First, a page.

(Written by Stephanie) Most parents, at some point in time, have had an out of control kid. For some it is an isolated incident here and there that can be dealt with fairly easily and it doesn’t become a persistent problem. For others, it seems like the “out of control kid” is the only kid they know. Parents dealing with such children/teens often feel powerless and frustrated. It may feel like every conversation or situation ends in an argument.
My kids are pre-teenage, a boy and a girl, and I found myself repeatedly asking them over and over and over to pick up their clothes, get their homework done, do their chores, the list goes on and on.
I found myself getting very frustrated and often angry and yelling because I felt like my kids never listened until they knew I was mad. I knew this was not a healthy environment nor was it teaching my kids the responsibility, structure, and discipline that I was trying to teach them. I knew something had to change.
I started looking for suggestions online, talking to friends and family, read a couple of parenting books, and got a lot of great advice and suggestions from friends and family. Finally I realized that I needed something concrete, something that the kids and I could talk through and work out together so that we could find something we all agreed on and were committed to.
I knew that most of the issues were coming about because it was a power struggle between me and my kids. They wanted to see how much they could get away with, I wanted them to be responsible and help without me reminding them a dozen times. I also knew enough to know that part of it was their need for more attention.
As a single, working parent, time is the one thing that is always stretched thin and in short-supply. So, we had a family meeting. We talked about the things that I felt were issues, the kids told me their perspective and we agreed that we could all make some changes that would result in a happier, more peaceful home and give us more time for fun!
Now, I knew from previous conversations that getting them to “agree” to something and getting them to do it were two different things. After a little research I decided that using a behavior chart and a parent contract would be worth a shot. Together, each kid and I set down one-on-one and came up with a individualized chart that detailed exactly what was expected, when it had to be done, and what the reward or consequence would be for adhering to or not following through with the agreement.
In addition, we decided to use parent contracts for specific issues that were applicable to each of the kids. We used a school and grades contract and a privileges contract to determine standards and expectations for school work and grades as well as what privileges (cell phone, computer, video games, TV, etc) were allowed and in what circumstances.
After we came to an agreement about what was expected, we both signed each contract to show that we agreed to and would follow through on our commitment.
The following are the basic behavior modification techniques I used that worked for me, and when I say behavior modification I originally thought it was only my kids’ behavior that needed modification but I soon realized I had behaviors that needed modifying as well.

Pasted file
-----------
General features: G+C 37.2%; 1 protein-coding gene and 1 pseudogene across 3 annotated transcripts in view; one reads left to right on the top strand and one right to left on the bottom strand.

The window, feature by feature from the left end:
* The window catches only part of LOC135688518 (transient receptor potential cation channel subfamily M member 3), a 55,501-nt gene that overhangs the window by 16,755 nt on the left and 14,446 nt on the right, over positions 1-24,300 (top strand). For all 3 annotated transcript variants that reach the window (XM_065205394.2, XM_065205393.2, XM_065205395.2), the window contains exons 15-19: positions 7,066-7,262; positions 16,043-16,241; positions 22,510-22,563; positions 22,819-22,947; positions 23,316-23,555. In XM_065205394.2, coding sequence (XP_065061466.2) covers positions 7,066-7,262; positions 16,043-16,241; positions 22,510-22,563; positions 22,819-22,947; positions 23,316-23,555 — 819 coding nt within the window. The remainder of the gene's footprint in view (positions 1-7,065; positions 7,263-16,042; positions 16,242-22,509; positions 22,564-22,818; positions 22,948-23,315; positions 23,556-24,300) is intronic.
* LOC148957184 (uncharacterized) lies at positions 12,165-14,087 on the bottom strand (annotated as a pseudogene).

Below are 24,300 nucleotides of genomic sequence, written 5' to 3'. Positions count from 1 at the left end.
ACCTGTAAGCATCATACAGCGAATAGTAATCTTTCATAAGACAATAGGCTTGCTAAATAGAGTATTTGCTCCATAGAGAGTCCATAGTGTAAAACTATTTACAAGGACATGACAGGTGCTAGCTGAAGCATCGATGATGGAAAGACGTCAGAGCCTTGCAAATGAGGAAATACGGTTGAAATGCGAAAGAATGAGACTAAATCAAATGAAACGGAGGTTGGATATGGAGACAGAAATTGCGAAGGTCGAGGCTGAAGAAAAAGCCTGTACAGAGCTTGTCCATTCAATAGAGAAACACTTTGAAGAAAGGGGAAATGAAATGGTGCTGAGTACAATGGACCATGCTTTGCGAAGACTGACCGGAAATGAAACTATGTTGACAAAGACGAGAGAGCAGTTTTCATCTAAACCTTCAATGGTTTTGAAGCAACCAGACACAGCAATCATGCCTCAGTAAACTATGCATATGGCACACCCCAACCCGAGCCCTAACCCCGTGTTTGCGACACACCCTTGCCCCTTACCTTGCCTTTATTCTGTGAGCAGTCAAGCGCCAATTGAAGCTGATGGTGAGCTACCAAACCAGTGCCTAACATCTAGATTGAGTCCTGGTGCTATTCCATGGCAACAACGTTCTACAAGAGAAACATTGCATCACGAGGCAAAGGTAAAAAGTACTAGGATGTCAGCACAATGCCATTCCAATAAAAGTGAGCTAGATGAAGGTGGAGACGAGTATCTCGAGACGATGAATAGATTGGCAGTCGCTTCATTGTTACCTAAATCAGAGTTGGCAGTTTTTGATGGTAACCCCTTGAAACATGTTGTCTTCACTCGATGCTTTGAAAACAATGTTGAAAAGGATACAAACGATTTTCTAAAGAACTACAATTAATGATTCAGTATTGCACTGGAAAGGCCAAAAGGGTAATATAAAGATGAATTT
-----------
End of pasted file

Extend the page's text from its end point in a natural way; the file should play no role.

Behavior Modification Techniques that Work
- Talk openly with your child/teen about the issues at hand. By discuss I don’t mean sit your kid down and lecture him or her about everything he is doing wrong and “what has got to change.” Allowing the child to voice his/her opinion and letting him help determine what he is responsible for and what rewards and consequences will follow gives him a vested interest in what is expected.
- Create a written agreement – be it a chart, contract, or simply a written document- and sign it. This is teaching the child responsibility, the importance of a contract or agreement, and the importance of keeping your word. It also eliminates arguments about what is expected, what rewards are earned, or what the consequence is for misbehavior. The more specific and detailed it is the better. Be sure to review each contract on a regular basis (every 3-6 months) and make changes and adjustments as needed.
- Follow through. If you are not consistent and do not follow through with everything set forth in the agreement, it will not work. Do not argue, or allow the child to argue, that a punishment is not fair or that they didn’t know they had to do something. That is exactly why every part is discussed and agreed upon before-hand. If the child has an issue, refer him or her to the document that you both agreed upon and signed. Of course “life happens” and there will be things that come up but whenever possible arrangements need to be made prior and both parties need to come to an agreement about what changes are acceptable. (e.g. there is a curfew contract in place but the child will be attending an event that will go past his/her curfew time. Together you can come up with a separate agreement that details the exception for this one event)
For my family, this has been hugely successful. My kids know exactly what is expected and the time frame in which each thing must be completed. If they fail to comply they know exactly what the consequence will be. I do not nag or remind them, I simply enforce the rewards and consequences as appropriate.
I can’t believe the difference I have seen by applying these simple behavior modification techniques with my children. I am not the “bad guy” and my kids don’t feel like I am harassing them. We all know what is expected and the power struggles are no longer an issue. We are all happier and have more time to really have fun and enjoy being together.
About the author: Stephanie is a single parent that works 8 hours a day and then goes home to work another 16 hours a day! Stephanie is a huge advocate of parent contracts and behavior charts.